Alonso has always used nonprofessional actors and written his own material, though here he collaborates with a professional writer, Argentine poet and novelist Fabián Casas, while working with an internationally recognized star in Viggo Mortensen, who also contributes the music, as well as longtime Aki Kaurismäki cameraman Timo Salminen, who certainly elevates the look and production values of the film, where much of it, with the boxed frame and rounded corners, is meant to resemble old photographs.  Coming six years after his previous feature Liverpool (2008) that remains arguably his best work, and the first to feature such extensive interior psychology, as does this follow up work, the film opens with inner titles making reference to Jauja, an ancient Incan settlement founded by the Spanish conquistadors that subsequently became Peru’s capital city, suggestive of a land of plenty, or El Dorado, a mythical utopian paradise that drew many on an endless quest for its discovery, but eventually driving them to ruin.  This “big lie” was invented to get Europeans on board the ships in quest of adventure, where the inhospitable lands that greeted them were endlessly desolate and empty, a sparsely populated region at the southern tip of South America consisting of deserts, steppes, and grasslands where only indigenous Indians roamed wild.  Nonetheless, the lure of hidden riches suggests Werner Herzog’s AGUIRRE, THE WRATH OF GOD (1972) and the ruthless Spanish expeditions in search of lost cities filled with wealth and gold.  This brief outline guides us to a journey into a distant new world, where Danish captain Gunnar Dinesen (Viggo Mortensen) and his fifteen year-old daughter Ingeborg (Viilbjørk Mallin Agger) are stationed with the Argentine army at a remote coastal outpost in Patagonia teeming with giant seals sunning themselves on the rocks, their purpose only vaguely hinted at, as Dinesen is a military engineer, with dozens of soldiers dispatched to dig trenches in the hot sun under his orders, presumably hired to build up the army’s defenses for the Conquest.  The film is uniquely set in two distinct places and time periods, linking the past to the present, where the lengthy opening sequence may all be a dream by Ingeborg, a young girl living in a Danish castle in the present, imagining herself connected to Dinesen in some mysterious way.  Dressed in the finest European fashion, she is of an age to be leered at by the crude and lecherous army officers, whose racist regard for Indians is equally troubling, causing her father some concern, but rather than allow them to indulge their pleasures, she decides instead to run off into the wilderness with a handsome young soldier (Misael Saavedra), where the outlying landscape becomes some idyllic natural paradise.  Dinesen quickly chases after her, where the marshy grasslands turn into a desolate rocky terrain, as the everpresent sounds of birds disappear altogether, leaving him alone in a solitary existence where the changing topography only grows more empty and barren, where he may as well be on the surface of the moon.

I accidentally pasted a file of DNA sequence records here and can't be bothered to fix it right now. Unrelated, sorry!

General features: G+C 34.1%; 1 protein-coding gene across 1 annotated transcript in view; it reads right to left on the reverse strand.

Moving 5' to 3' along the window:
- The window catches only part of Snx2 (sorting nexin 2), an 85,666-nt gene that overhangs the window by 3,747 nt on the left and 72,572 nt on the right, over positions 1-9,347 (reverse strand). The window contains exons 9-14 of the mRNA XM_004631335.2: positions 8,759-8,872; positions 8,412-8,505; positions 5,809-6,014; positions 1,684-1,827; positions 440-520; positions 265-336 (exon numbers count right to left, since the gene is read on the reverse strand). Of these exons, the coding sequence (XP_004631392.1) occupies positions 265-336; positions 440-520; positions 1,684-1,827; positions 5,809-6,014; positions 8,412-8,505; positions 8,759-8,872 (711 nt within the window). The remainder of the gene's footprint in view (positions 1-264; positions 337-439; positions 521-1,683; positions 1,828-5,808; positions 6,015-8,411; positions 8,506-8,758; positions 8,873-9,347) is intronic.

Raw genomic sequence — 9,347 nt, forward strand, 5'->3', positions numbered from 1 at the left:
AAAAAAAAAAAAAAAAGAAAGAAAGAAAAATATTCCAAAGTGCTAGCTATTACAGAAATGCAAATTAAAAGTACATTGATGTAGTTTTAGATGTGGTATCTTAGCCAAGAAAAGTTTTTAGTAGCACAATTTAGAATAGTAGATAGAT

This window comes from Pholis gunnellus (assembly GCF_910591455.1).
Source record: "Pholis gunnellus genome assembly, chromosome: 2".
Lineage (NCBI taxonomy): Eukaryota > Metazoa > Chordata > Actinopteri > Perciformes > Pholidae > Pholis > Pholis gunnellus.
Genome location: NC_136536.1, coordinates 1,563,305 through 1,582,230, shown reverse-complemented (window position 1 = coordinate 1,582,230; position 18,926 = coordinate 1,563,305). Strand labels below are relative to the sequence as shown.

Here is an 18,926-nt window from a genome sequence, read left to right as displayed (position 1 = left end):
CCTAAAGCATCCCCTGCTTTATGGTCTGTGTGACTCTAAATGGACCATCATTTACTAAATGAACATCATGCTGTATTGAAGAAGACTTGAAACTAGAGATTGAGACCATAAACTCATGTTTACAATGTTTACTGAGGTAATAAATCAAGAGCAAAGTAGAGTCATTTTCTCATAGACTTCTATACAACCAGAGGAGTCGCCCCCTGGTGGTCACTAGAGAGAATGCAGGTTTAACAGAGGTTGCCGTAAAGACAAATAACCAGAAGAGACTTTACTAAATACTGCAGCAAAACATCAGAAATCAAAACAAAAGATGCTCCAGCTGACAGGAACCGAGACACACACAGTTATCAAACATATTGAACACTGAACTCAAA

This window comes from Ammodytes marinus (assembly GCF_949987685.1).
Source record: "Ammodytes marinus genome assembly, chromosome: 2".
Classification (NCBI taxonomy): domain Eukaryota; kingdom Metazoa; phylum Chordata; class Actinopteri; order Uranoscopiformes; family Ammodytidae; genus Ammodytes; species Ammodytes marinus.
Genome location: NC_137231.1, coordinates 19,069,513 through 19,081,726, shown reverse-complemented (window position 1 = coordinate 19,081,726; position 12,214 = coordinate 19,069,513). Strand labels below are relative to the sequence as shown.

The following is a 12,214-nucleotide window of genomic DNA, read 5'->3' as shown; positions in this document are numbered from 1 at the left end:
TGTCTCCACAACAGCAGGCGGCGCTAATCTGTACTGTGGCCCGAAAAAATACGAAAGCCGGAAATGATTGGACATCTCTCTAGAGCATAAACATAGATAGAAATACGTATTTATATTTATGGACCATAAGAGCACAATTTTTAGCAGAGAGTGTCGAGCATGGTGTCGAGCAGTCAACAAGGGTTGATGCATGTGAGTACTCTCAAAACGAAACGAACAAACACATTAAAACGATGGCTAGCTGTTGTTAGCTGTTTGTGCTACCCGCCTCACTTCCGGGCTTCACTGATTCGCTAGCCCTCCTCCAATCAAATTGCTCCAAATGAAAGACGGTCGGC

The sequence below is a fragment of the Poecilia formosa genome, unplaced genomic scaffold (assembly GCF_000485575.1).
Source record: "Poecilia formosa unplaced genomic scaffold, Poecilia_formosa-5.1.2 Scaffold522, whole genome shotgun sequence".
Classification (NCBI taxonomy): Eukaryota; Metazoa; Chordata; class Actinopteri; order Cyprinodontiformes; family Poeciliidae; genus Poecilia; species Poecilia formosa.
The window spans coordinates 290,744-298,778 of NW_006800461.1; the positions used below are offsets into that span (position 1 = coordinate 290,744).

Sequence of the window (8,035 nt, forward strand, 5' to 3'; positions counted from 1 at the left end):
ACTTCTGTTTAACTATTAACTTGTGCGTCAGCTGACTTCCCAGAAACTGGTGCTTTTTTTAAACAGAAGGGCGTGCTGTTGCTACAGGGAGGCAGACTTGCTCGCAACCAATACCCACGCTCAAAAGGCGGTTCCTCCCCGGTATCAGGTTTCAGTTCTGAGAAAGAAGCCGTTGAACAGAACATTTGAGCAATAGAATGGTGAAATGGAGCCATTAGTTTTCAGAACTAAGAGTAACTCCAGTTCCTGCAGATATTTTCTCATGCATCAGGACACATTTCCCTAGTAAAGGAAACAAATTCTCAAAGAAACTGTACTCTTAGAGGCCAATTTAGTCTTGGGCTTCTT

Through a long and treacherous journey, much of which resembles the years-long search of Ethan Edwards in THE SEARCHERS (1956), Dinesen loses all traces of his former self, where the very things that define him, his map, his discipline, his hat, his firearm, and even his horse, are lost along the way, where he’s forced to continue his seemingly endless journey on foot, step by step, where the man is literally consumed by the enveloping landscape of emptiness that stretches to infinity in all directions.  With its similarly congested box shape and equally futile search through the expanse of the arid desert, though in search of water, the film parallels Kelly Reichardt’s Meek's Cutoff (2010), as both reveal the aimless wanderings across a desolate frontier, leading to a deteriorating state of mind as they run short of faith and water.  In one extraordinary sequence, Dinesen rides off into the desert singing what is perhaps an army song, where the accompanying piano and guitar composition was written by the man seen drifting offscreen, where only the sound of his voice remains, as if the reality of his existence has literally disappeared, crossing into mythological territory.  Action as we know it has ceased to exist, replaced by signs of a treacherous journey, riding horses, climbing mountains, or crawling through challenging landscapes.  By then the pace of the film has slowed to a crawl, yet he persists, where it becomes apparent that what he’s pursuing exists only in dreams, long ago having lost any contact with reality.  Like Antonioni’s Zabriskie Point (1970), Hellman’s Two-Lane Blacktop (1971), and Jarmusch’s Dead Man (1995), these are films that make extraordinary use of natural landscapes, where man’s quest across the wilderness gradually loses steam, where the context is altered over time, where the original reality vanishes into thin air while something new emerges, driven by a spiritual realm that is expressed in near hallucinogenic, dreamlike imagery.  His strength depleted from lack of food and water, Dinesen follows a stray dog in an interesting parallel to one of the last thoughts his daughter spoke, speaking of her desire to own a dog, one that would follow her everywhere.  Little could he suspect, that’s exactly what Dinesen becomes late into the film, blindly following every last trace of her, where the dog leads him into a mountain cave where he encounters an elderly witch (Ghita Nørby), whose pronouncements defy logic, making little sense initially, much like the witches riddle from Macbeth, but the moment resonates simply due to her mere presence, evoking unknowable mythological destinies.  “What is it that makes a life function and move forward?”  Like Alice down the rabbit hole, where it all leads is a spiral into an inexplicably mysterious abyss, coming out on the other side where a completely new world exists in another time dimension, strangely connected to the original one, but curiously different.  In this case the end of the journey is back at the beginning, where it takes an exceptional determination and a willful plunge into the unknown to retrace those steps to board those same ships for another journey in search of El Dorado, where European prosperity is linked to this colonialist era of plundering the resources from distant nations.